I had initially been considering a square wooden frame for my piece. However, through thinking about how my piece would sit in the gallery space I thought I would opt for a portrait frame. This was for several reasons including, creating the look of a window or portate that would frame the tablets to allow for this change of perspective. Also to match the aspect ratio of the tablets within the frame.
The first frame that I build wouldn’t have been strong enough to support the tension from the metal steal wire. Nicky Donald advised me to use structural wood used for building to support the tension from the wire. As a result, I purchased more wood and added metal braces as well as wooden mitred braces for each corner. This resulted in a very strong frame that was capable of supporting the tensioned wire.
For the steel wire, I used wire grippers and Gripples, which allow steel wire to be gripped but adjusted for tensioning of the wire. The wire grippers were put at the top of the frame and the Gripples at the bottom. Pliers were used to pull the wire through the Gripple to tension the wire.
I was really pleased to see people’s intrigue at the opening night. This intrigue initially was from the video being very often missmatched which drew viewers in to interact further with the piece. Mainly viewers rotated and moved the tablets up and down the wire, however usually quite tentative as most seemed to think the tablets look a bit precarious. One interaction I had not been expecting was people to twist the tablets left or right on the wire to see around. This surprised some people as it became very clear then that the tablet that they were moving didn’t always respond to their movements. This was due to the feed shown on the tablet being another tablet within the frame. This discovery lead to alot of viewers interacting with the exhibition further. However, for some the mismatched video wasn’t enough for them to physically engage with the piece.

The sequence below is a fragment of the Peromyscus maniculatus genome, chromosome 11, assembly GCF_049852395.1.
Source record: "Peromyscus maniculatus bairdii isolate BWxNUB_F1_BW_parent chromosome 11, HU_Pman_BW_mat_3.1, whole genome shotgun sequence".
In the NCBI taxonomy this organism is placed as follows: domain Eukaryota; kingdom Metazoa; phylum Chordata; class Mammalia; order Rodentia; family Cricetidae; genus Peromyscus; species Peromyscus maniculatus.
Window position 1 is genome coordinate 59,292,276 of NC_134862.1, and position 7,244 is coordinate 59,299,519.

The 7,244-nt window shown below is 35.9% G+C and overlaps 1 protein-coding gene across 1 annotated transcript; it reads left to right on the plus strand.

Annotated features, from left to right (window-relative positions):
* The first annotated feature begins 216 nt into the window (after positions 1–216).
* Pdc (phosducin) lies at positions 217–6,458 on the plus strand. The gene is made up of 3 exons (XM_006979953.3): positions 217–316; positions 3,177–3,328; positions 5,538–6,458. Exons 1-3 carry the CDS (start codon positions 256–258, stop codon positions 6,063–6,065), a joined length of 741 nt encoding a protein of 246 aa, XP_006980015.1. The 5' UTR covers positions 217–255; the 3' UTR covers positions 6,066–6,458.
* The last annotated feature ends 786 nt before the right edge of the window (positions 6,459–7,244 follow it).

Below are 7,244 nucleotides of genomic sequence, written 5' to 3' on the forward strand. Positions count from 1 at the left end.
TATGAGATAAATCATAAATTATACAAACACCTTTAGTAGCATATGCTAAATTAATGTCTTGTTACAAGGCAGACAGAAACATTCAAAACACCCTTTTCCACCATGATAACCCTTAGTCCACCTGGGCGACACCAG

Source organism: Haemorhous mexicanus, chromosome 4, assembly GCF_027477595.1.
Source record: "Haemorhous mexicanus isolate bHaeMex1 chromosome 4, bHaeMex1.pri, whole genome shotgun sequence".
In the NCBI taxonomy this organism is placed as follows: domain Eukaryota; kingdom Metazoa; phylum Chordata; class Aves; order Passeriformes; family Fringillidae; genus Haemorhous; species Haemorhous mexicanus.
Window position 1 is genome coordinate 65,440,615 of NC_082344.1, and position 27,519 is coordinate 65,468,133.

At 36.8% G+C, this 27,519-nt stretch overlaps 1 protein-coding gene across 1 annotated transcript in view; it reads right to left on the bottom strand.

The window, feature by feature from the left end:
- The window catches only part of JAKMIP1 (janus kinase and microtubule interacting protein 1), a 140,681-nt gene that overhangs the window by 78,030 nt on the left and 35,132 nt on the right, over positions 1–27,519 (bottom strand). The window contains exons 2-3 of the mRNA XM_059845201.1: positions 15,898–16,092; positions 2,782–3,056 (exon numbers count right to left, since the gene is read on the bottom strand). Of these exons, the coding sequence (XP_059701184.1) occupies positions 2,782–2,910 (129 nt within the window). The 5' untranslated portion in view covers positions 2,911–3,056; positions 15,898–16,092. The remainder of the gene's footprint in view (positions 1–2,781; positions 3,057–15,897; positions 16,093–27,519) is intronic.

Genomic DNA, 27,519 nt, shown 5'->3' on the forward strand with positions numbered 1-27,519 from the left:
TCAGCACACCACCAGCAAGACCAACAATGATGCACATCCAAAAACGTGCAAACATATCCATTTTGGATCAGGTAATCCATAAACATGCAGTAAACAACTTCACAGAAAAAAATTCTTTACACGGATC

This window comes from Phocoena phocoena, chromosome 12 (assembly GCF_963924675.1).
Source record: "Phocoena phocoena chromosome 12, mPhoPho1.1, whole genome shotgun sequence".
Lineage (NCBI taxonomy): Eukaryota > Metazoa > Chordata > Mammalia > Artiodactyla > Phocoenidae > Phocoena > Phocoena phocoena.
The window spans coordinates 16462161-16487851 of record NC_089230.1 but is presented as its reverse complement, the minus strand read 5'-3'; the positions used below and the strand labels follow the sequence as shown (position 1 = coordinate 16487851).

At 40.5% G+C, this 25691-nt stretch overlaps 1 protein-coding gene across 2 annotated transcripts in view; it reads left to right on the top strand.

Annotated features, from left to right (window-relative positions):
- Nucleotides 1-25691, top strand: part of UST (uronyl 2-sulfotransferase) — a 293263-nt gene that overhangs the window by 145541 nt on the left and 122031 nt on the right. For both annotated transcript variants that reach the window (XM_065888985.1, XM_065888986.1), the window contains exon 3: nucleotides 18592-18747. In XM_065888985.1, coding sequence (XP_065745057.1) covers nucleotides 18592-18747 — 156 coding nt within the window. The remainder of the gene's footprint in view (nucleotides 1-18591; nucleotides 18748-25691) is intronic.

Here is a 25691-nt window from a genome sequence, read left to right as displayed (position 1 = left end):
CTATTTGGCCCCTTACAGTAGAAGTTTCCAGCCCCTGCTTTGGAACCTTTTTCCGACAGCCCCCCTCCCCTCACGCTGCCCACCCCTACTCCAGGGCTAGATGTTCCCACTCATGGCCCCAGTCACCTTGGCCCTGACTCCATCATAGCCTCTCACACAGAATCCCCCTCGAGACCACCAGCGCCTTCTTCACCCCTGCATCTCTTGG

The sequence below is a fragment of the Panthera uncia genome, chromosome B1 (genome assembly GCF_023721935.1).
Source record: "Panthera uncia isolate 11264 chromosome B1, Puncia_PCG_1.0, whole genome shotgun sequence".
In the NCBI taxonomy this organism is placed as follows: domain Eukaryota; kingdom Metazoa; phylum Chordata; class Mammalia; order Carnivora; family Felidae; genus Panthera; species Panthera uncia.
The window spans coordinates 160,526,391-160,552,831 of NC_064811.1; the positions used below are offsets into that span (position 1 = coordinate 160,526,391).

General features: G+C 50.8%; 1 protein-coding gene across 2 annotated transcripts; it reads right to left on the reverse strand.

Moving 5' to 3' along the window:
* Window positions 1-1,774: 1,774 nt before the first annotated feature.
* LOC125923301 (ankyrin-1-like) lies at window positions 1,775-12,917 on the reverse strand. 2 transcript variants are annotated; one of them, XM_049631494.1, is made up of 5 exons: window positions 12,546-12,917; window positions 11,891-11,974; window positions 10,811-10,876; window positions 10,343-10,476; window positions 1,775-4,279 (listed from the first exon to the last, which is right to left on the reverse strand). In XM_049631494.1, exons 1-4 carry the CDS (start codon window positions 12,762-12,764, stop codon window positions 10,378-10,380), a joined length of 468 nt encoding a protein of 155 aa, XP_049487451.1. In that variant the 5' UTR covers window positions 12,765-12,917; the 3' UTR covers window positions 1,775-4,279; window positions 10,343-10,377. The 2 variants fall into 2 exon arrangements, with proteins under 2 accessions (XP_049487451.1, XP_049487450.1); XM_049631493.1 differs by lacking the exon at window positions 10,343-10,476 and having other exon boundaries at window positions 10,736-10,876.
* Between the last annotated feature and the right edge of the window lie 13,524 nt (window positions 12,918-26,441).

There were a couple of tablets that were a bit precarious on the frame. This resulted in 2 of them falling off. This did cause issues with viewers wanting to interact with the piece due to these issues from the 3D printed attachments.
The Space that brought us here was a successful piece. I felt like my piece lived up to the original concept of challenging a viewers perception of their surroundings. I had ideas of using the rotation to control the rotation of the image and using an image buffer to create a delay. Although I did not explore these ideas fully, it became clear that this would add too much complexity to my piece and confusion in physical interactivity. Through my solution of using an IP Cam to capture the video instead of using the cameras locally allowed me the ability to share the video between all of the tablets. This created a very subtle shift in perspective but was obvious enough from just looking that the perspective had been altered. I feel that this was better than adding a time dimension or unexpected rotation of the video as I wanted to make the intentions of the piece clear. However, due to the latency of the video stream, there was sometimes a small delay that was noticeable when someone walked in front of the tablets. This was useful to illustrate how the tablets were creating a different perception of the surroundings and allowed a viewer to think about the various operations and alternative compositions occurring within the space.